My home town is full of large and small abandoned spaces, and since I was little it’s always been such a joy for me to explore them! When I was in high school my grandma, mom, and I started to make frequent trips out into the Ohio countryside to visit our ancestral homestead– the place where my great grandmother’s grandparents owned a home and farm. These trips inspired my photography, and made me think about the energy that people leave behind. Whether we pass away, voluntarily move, or are forced from our homelands, the aftermath of a departure can speak volumes about our humanity. Today, I am exploring that idea through a recent adventure to an abandoned church in Austin. Zion Rest Baptist Church is located on a narrow, winding road in South Austin. On the property sit two small constructions. On an oppressively hot day, I had the chance to peek into the larger of the two thanks to broken glass and a missing door. To get there, I had to walk with high knees through a sharp blanket of dry grass as dragonflies and crickets led the way. Peering on the inside through broken shards, I wondered if this was a storage space. The remnants of past events, old signage, and a heavily used pulpit brought another idea to mind: what if this was the original church? Though space is limited, there’s room enough for a preacher, a piano, and a small congregation. Objects and spaces hold a history beyond explanation. They work in tandem with our memories, and allow us to connect deeper into the physical expression of being human. Any time I see a place that once held a purpose, I become instantly curious about who was there, what evidence they left behind, and why they fled in the first place. I get goosebumps just thinking about the thousands, if not millions, of untold stories contained in other abandoned spaces around the world. This is not the last time I will visit this topic, and in fact, I’m already thinking of more abandoned spaces to visit here in Austin, and in the Midwest. Care to read more about my love for places left behind, journey over to this post.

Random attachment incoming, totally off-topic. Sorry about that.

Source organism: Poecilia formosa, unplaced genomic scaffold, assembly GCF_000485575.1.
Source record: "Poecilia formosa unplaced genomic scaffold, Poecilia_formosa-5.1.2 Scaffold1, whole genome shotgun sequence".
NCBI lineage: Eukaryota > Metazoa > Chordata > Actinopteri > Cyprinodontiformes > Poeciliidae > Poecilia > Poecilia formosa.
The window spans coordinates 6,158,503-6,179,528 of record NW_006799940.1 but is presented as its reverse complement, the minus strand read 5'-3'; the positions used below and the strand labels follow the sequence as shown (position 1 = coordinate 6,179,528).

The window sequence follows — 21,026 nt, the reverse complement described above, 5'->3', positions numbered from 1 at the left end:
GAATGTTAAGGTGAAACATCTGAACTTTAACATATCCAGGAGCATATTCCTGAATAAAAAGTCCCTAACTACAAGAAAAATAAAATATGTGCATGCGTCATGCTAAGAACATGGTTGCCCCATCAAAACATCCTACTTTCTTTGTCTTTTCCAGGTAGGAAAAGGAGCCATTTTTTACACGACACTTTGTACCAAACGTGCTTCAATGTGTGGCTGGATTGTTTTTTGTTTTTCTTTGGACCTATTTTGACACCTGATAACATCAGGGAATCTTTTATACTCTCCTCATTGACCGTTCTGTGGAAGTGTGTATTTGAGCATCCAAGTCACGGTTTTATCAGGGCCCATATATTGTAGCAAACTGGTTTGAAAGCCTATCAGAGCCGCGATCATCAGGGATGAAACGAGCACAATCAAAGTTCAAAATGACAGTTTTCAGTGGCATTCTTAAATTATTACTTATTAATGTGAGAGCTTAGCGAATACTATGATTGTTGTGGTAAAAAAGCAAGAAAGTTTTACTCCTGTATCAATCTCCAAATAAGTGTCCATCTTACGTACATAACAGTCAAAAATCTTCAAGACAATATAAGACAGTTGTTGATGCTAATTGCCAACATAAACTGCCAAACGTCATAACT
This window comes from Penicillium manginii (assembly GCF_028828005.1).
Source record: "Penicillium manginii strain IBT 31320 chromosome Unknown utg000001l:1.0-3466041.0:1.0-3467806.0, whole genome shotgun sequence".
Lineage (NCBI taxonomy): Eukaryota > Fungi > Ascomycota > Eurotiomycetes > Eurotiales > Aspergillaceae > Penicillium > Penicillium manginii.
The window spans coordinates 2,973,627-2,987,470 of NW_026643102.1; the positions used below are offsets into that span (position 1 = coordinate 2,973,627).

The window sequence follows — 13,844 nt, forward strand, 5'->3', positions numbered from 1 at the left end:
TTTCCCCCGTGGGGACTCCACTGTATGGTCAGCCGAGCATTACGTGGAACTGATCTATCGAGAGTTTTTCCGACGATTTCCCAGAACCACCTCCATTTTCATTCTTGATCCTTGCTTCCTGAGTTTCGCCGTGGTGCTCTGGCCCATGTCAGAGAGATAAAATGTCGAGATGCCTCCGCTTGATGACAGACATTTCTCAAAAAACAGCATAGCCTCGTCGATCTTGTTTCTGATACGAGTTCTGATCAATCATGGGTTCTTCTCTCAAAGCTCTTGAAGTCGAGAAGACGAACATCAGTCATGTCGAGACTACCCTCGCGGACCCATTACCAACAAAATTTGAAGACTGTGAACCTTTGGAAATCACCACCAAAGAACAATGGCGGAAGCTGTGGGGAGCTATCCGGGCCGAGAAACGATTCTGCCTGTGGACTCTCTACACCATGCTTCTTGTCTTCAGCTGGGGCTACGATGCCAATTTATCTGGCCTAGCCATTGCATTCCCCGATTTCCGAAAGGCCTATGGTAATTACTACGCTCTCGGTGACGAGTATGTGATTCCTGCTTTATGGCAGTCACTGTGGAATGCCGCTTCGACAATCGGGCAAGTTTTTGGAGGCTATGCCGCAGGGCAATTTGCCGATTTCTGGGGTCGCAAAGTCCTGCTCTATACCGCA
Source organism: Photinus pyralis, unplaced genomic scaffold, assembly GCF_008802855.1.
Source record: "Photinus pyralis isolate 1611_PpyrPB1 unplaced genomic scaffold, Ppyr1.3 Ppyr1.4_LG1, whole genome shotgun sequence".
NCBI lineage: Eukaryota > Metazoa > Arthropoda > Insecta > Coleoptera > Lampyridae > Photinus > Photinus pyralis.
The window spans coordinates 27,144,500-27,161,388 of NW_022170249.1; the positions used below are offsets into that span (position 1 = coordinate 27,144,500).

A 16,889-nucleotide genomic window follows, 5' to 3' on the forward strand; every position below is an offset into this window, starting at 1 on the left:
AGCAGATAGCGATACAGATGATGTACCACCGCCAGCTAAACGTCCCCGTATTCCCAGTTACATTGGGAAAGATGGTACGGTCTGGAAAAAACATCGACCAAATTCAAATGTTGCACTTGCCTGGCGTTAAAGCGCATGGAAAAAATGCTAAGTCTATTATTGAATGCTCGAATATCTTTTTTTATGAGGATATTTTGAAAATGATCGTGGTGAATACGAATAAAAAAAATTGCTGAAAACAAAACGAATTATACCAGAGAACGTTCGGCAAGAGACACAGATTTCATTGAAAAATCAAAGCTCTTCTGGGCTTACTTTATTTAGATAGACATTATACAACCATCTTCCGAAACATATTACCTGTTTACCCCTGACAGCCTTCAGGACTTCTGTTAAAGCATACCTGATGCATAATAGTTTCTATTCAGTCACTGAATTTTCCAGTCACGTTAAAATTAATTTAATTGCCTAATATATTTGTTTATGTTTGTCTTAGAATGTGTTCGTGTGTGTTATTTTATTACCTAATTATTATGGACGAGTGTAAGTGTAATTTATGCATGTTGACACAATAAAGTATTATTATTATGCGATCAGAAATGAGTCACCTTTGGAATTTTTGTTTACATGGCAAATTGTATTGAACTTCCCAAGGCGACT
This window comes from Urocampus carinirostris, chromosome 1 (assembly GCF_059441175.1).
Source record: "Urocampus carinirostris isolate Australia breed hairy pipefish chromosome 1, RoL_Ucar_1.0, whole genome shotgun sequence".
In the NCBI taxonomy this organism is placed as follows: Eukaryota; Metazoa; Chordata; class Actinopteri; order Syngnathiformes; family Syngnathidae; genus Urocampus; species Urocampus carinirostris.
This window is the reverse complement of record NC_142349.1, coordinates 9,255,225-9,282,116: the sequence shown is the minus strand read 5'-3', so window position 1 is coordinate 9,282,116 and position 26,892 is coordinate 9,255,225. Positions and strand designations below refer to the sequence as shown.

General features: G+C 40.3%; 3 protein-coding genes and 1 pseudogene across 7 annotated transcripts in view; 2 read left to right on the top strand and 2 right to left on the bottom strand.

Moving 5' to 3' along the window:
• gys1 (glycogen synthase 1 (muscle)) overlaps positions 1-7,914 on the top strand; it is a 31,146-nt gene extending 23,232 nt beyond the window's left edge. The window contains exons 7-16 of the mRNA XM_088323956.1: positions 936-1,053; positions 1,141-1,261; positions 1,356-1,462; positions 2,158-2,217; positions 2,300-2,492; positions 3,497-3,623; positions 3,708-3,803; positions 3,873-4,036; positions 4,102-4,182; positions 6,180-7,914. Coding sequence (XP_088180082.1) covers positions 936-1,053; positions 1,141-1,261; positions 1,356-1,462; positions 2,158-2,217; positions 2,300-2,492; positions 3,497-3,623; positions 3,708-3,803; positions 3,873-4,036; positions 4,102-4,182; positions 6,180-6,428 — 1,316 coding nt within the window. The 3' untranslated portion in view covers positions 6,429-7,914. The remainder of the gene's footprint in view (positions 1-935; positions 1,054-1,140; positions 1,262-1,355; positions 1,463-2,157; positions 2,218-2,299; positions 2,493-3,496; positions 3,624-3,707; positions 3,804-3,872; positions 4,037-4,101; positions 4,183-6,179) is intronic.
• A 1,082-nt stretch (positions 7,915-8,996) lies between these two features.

I’d also love to hear about your favorite abandoned spaces that you’ve visited, or want to visit!